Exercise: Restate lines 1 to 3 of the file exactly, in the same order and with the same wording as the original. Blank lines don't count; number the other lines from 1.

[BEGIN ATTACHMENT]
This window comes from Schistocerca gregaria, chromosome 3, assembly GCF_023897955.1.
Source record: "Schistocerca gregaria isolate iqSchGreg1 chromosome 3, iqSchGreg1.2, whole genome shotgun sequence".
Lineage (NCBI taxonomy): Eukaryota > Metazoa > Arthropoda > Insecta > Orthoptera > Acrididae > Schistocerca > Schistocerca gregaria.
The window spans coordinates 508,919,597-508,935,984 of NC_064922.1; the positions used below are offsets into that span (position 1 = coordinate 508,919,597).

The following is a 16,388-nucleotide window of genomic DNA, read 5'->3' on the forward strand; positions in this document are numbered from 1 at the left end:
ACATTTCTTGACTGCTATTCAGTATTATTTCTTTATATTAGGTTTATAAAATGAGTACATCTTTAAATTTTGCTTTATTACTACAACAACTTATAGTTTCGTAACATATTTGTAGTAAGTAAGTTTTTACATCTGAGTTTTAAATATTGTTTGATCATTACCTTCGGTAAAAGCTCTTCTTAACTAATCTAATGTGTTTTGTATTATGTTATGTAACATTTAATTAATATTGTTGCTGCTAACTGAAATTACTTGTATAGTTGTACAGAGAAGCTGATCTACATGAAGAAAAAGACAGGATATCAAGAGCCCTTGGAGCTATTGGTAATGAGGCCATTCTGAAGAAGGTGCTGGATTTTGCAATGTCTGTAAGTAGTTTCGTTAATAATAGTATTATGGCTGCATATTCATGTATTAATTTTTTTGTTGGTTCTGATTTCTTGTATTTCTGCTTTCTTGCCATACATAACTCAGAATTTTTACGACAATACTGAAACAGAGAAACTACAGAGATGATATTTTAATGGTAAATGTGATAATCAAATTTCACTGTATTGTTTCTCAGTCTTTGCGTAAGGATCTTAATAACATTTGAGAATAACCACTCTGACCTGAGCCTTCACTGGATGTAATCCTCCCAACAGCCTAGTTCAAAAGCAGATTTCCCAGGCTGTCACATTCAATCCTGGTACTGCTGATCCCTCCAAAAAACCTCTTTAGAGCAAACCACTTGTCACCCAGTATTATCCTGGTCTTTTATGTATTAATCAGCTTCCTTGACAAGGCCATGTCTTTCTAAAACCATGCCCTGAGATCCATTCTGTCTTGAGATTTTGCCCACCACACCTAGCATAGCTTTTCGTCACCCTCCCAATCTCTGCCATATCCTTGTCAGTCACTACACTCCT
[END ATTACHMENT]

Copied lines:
This window comes from Schistocerca gregaria, chromosome 3, assembly GCF_023897955.1.
Source record: "Schistocerca gregaria isolate iqSchGreg1 chromosome 3, iqSchGreg1.2, whole genome shotgun sequence".
Lineage (NCBI taxonomy): Eukaryota > Metazoa > Arthropoda > Insecta > Orthoptera > Acrididae > Schistocerca > Schistocerca gregaria.